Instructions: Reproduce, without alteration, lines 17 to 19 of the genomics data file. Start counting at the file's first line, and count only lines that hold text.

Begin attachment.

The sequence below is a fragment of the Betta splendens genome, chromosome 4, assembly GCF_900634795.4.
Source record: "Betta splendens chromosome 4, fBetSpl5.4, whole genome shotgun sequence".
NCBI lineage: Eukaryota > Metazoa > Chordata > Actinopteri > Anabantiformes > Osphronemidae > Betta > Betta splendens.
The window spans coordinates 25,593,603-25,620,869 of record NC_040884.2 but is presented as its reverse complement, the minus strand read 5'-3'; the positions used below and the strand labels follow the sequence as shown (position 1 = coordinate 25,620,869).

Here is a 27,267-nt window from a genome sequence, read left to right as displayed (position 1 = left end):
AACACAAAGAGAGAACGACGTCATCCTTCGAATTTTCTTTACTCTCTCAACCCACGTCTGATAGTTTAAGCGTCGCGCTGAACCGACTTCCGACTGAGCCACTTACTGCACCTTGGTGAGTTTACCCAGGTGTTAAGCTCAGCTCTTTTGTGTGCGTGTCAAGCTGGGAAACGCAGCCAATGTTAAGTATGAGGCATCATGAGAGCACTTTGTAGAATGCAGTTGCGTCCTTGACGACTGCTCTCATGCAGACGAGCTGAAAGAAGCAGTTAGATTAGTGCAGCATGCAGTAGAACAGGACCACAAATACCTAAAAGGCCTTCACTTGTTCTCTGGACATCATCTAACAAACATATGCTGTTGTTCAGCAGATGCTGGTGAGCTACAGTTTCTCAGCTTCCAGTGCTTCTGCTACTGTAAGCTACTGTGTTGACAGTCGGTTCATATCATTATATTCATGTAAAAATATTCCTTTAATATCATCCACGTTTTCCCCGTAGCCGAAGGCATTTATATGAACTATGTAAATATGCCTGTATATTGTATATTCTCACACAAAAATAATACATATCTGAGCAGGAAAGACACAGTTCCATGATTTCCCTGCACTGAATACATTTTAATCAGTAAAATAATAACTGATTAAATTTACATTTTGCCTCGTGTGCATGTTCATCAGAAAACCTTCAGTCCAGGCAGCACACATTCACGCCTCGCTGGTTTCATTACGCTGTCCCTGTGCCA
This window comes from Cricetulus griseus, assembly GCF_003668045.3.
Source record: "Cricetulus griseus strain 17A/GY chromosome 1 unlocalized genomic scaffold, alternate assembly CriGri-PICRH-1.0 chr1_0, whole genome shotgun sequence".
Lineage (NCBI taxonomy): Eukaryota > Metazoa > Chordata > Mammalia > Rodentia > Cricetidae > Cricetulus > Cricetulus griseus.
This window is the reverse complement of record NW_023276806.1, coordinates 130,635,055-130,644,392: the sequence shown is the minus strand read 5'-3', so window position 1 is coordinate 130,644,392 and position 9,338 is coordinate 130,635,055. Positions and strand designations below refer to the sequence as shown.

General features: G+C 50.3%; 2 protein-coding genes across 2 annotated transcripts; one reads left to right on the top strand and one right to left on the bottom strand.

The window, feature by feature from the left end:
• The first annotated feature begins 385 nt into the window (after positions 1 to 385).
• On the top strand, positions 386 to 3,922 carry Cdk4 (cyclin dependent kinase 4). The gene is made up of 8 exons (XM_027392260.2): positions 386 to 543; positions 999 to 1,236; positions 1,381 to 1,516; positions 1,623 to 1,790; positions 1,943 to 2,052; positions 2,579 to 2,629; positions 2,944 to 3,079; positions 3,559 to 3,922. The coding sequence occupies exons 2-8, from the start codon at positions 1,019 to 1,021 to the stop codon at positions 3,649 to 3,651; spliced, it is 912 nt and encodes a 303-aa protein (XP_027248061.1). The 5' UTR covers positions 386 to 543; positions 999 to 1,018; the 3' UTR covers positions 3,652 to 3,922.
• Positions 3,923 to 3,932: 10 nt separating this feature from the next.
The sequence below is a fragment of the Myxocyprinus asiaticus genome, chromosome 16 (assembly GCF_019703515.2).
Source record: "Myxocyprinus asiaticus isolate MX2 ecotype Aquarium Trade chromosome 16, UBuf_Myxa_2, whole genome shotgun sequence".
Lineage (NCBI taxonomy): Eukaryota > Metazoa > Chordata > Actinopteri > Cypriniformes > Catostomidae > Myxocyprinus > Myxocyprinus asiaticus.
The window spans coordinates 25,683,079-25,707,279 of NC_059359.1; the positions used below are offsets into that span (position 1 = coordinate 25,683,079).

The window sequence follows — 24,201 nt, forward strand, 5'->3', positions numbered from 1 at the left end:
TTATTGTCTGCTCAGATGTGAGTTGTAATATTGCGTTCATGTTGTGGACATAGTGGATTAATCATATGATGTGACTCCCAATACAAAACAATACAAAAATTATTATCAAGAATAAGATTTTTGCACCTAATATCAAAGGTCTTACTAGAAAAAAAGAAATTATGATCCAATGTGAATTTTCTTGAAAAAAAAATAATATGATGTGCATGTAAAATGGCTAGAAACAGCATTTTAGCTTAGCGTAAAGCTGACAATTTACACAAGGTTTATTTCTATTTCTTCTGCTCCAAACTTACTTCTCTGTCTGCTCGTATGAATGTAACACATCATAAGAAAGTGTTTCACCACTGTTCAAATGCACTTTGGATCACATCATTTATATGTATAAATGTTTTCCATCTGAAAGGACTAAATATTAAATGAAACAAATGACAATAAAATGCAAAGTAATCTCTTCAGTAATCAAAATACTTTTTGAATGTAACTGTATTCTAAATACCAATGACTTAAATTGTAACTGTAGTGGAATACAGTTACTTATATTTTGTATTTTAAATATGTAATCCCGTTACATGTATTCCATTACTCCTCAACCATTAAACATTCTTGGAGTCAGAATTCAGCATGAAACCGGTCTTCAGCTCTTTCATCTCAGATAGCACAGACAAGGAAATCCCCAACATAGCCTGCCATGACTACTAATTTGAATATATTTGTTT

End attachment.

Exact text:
Source record: "Myxocyprinus asiaticus isolate MX2 ecotype Aquarium Trade chromosome 16, UBuf_Myxa_2, whole genome shotgun sequence".
Lineage (NCBI taxonomy): Eukaryota > Metazoa > Chordata > Actinopteri > Cypriniformes > Catostomidae > Myxocyprinus > Myxocyprinus asiaticus.
The window spans coordinates 25,683,079-25,707,279 of NC_059359.1; the positions used below are offsets into that span (position 1 = coordinate 25,683,079).